Migrating to the cloud can be a complex process, and choosing the right method is essential for a successful transition. That’s where the six Rs of cloud migration come in; re-host, re-platform, re-purchase, re-factor, retire and retain.
These Rs provide a comprehensive framework for evaluating and addressing the various aspects of cloud migration.
Depending on the nature of your business, it can be beneficial to choose one, or multiple, migration methods. Whilst the Rs provide a structure for your business to move information, workloads, and software to the Cloud, they can be performed in tandem with each other.
Whether you’ve already chosen your new cloud platform or are still deciding between a public or private cloud, this blog will guide you through the 6 Rs and how they can ensure a seamless, successful migration for your business.
In order to understand which combination of R’s is right for your business, you need to assess your business. But what assessment strategy should you use? Take our ‘Cloud Migration Assessment Quiz’ to find out.
What are the 6 Rs of Cloud Migration?
Re-host (Lift and Shift)
Re-hosting, also referred to as ‘lift and shift’, involves moving existing applications or workloads from an on-premise or other hosting platform to a cloud environment, without making any substantial changes to the application or workload.
The main objective of this migration strategy is to quickly take advantage of the cost-effectiveness, scalability, and flexibility of the Cloud without the need for significant changes or modifications to the existing application or workload. This makes re-host the perfect option for businesses that have little to move.
This strategy is typically used to meet:
- Short-term needs: If a business has a short-term need for additional resources or capacity, a lift and shift migration can be a quick and easy way to get those resources in place without making any major changes to the existing application or workload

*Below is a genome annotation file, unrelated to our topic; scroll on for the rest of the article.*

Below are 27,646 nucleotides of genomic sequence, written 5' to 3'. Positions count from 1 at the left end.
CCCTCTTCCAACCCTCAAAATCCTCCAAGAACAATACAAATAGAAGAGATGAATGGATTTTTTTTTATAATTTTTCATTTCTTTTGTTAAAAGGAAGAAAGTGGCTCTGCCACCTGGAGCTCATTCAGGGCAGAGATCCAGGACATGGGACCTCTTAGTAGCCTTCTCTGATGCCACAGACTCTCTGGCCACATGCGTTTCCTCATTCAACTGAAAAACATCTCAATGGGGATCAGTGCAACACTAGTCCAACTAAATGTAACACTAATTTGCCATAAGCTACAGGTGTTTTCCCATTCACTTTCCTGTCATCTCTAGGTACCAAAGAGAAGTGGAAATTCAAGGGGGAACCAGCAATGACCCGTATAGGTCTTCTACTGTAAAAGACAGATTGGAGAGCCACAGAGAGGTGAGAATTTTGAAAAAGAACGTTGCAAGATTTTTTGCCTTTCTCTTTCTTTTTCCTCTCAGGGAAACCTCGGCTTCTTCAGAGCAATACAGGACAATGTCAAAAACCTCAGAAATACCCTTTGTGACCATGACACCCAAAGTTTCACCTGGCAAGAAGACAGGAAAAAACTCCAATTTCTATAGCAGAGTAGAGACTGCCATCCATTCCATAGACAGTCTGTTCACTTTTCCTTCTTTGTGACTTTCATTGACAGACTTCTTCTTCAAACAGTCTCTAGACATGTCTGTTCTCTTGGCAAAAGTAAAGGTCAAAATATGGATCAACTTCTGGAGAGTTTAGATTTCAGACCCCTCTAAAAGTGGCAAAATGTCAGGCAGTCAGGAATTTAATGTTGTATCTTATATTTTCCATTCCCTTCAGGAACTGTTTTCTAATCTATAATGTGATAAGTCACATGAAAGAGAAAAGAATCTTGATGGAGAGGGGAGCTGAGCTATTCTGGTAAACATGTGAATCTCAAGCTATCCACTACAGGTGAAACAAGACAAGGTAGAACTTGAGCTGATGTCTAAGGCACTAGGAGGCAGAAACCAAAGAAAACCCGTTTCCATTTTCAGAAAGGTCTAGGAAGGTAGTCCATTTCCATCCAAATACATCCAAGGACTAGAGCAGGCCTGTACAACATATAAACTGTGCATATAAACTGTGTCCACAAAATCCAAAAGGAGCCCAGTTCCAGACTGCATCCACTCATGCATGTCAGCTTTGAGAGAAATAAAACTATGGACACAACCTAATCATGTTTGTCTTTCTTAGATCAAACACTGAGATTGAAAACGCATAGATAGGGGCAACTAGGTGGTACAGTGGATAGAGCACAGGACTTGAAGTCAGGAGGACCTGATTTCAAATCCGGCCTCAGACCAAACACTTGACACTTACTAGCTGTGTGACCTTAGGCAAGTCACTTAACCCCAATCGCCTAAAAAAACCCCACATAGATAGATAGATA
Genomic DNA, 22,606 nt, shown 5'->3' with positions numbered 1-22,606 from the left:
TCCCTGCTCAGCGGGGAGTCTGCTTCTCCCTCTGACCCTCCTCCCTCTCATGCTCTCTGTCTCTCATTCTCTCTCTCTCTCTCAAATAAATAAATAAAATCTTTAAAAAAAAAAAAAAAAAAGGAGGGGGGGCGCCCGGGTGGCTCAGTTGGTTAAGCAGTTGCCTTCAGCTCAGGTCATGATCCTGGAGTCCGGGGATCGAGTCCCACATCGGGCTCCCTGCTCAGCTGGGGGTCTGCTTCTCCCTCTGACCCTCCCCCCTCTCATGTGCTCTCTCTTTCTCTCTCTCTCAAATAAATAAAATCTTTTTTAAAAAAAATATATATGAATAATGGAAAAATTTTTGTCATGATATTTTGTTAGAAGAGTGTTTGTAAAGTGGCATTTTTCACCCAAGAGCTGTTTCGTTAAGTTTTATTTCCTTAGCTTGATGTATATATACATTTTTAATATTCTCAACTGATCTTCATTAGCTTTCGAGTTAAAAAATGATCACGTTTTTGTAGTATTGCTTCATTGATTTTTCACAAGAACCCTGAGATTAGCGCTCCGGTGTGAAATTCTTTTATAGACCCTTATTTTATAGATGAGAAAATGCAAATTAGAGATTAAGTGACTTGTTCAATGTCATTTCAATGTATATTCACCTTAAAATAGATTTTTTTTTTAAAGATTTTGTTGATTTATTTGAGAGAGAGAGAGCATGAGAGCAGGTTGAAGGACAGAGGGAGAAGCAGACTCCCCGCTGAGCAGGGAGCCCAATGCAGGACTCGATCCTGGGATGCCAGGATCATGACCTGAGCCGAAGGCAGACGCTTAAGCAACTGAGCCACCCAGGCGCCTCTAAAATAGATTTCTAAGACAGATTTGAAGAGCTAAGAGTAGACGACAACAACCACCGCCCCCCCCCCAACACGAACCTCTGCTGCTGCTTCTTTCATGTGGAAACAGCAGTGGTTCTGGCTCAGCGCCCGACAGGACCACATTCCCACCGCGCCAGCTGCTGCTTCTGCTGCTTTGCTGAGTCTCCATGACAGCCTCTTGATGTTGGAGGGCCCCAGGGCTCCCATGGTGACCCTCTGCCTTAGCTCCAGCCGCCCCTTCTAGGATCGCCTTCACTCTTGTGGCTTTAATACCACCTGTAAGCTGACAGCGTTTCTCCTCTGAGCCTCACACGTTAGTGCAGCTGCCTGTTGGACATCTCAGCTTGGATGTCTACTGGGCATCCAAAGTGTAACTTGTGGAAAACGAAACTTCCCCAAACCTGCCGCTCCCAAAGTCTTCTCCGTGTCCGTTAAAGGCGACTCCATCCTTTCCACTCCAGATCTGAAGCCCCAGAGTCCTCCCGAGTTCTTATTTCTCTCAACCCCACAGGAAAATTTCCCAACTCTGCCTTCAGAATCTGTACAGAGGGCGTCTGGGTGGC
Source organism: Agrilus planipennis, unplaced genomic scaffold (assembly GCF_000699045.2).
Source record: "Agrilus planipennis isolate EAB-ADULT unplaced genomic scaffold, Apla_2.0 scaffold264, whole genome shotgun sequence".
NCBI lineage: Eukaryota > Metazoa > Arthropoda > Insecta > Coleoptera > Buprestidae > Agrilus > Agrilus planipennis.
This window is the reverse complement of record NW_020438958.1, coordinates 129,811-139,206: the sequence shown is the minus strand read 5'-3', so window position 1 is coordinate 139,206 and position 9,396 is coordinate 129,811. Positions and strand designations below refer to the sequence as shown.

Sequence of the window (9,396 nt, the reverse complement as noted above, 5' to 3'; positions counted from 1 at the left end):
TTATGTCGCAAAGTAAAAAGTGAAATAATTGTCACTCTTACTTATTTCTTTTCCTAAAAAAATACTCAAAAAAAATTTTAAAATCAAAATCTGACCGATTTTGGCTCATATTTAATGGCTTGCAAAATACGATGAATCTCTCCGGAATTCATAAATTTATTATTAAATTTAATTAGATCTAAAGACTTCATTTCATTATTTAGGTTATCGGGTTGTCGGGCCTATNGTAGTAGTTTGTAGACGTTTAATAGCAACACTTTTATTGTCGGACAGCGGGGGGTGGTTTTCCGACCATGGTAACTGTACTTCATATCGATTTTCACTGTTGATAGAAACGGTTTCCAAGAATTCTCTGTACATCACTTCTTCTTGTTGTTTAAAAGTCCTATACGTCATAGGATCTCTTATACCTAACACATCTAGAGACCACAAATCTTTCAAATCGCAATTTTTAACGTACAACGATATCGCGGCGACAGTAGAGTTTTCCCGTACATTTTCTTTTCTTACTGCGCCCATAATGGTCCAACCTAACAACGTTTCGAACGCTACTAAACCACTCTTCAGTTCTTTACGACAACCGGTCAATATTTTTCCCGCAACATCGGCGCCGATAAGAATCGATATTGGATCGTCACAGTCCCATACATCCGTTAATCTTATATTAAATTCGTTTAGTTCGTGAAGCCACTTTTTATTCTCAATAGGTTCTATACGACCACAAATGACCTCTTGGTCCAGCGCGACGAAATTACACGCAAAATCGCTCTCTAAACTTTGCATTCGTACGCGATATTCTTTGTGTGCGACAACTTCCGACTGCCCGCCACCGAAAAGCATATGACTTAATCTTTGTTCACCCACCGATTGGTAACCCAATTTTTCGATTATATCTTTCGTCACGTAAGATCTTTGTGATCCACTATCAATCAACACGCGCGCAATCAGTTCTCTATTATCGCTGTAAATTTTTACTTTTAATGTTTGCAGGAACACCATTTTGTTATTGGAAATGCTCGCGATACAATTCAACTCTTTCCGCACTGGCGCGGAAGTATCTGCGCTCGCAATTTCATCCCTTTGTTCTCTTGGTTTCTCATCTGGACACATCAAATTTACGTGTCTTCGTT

- Legacy systems: Many businesses have legacy systems that are critical to their operations, but aren’t easily adaptable to a cloud environment. A lift and shift migration can be an effective way to move these systems to the Cloud without having to re-architect or re-platform them
- Compliance regulations: Some businesses may be subject to compliance regulations that make it difficult to make significant changes to their applications or workloads. A lift and shift migration can be an effective way to move these systems to the Cloud without having to make changes that could put compliance at risk
- Budget constraints: A lift and shift migration can be a cost-effective way to move applications or workloads to the Cloud, especially when a business is operating on a tight budget and cannot afford to invest in expensive re-architecture or re-platforming projects
- Time constraint: Sometimes businesses face tight deadlines and need to move their applications or workloads to the Cloud quickly. Rehost migration is a good option because it doesn’t require significant changes to the existing application or workload, and it can be completed in a relatively short amount of timeDue to the nature of a lift and shift, in order to make some applications work in another cloud environment, some workflows are likely to be lifted and tweaked.
Re-platform (Lift and Tweak)
The ‘lift and tweak’, or re-platform, method of cloud migration involves taking an existing application and moving it to a different platform or infrastructure with minimal changes. This approach typically involves making small adjustments to the application, such as configuring it to work with the new platform, but not making any significant changes to the application’s code or architecture.
This method is often used when the goal is to take advantage of the benefits of the new platform without incurring the costs and risks of a complete re-architecture of the application. Similarly, it’s often used for businesses that have grown significantly in a short period of time and are looking to optimise their storage for the Cloud.